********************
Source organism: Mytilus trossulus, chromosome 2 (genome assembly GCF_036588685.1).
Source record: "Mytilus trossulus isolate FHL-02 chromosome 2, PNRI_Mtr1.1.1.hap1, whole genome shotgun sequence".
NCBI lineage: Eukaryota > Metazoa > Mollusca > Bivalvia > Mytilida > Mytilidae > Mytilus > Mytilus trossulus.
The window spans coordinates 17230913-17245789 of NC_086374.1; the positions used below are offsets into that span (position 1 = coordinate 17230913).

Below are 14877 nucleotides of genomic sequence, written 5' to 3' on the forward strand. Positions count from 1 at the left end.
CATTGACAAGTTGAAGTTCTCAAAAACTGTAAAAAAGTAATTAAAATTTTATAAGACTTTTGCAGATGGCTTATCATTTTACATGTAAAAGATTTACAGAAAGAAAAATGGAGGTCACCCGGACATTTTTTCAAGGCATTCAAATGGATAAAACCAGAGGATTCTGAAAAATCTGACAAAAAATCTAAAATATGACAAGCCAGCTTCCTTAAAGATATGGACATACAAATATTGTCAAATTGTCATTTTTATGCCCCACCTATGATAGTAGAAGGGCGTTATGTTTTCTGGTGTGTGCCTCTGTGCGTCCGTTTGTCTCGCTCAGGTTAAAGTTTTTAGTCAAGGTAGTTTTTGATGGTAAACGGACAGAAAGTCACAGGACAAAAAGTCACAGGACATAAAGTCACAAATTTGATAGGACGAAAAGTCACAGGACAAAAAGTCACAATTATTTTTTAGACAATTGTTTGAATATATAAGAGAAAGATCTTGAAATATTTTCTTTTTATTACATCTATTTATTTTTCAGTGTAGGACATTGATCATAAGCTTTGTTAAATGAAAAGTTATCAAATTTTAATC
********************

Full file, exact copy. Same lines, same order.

Source organism: Mytilus trossulus, chromosome 2 (genome assembly GCF_036588685.1).
Source record: "Mytilus trossulus isolate FHL-02 chromosome 2, PNRI_Mtr1.1.1.hap1, whole genome shotgun sequence".
NCBI lineage: Eukaryota > Metazoa > Mollusca > Bivalvia > Mytilida > Mytilidae > Mytilus > Mytilus trossulus.
The window spans coordinates 17230913-17245789 of NC_086374.1; the positions used below are offsets into that span (position 1 = coordinate 17230913).

Below are 14877 nucleotides of genomic sequence, written 5' to 3' on the forward strand. Positions count from 1 at the left end.
CATTGACAAGTTGAAGTTCTCAAAAACTGTAAAAAAGTAATTAAAATTTTATAAGACTTTTGCAGATGGCTTATCATTTTACATGTAAAAGATTTACAGAAAGAAAAATGGAGGTCACCCGGACATTTTTTCAAGGCATTCAAATGGATAAAACCAGAGGATTCTGAAAAATCTGACAAAAAATCTAAAATATGACAAGCCAGCTTCCTTAAAGATATGGACATACAAATATTGTCAAATTGTCATTTTTATGCCCCACCTATGATAGTAGAAGGGCGTTATGTTTTCTGGTGTGTGCCTCTGTGCGTCCGTTTGTCTCGCTCAGGTTAAAGTTTTTAGTCAAGGTAGTTTTTGATGGTAAACGGACAGAAAGTCACAGGACAAAAAGTCACAGGACATAAAGTCACAAATTTGATAGGACGAAAAGTCACAGGACAAAAAGTCACAATTATTTTTTAGACAATTGTTTGAATATATAAGAGAAAGATCTTGAAATATTTTCTTTTTATTACATCTATTTATTTTTCAGTGTAGGACATTGATCATAAGCTTTGTTAAATGAAAAGTTATCAAATTTTAATC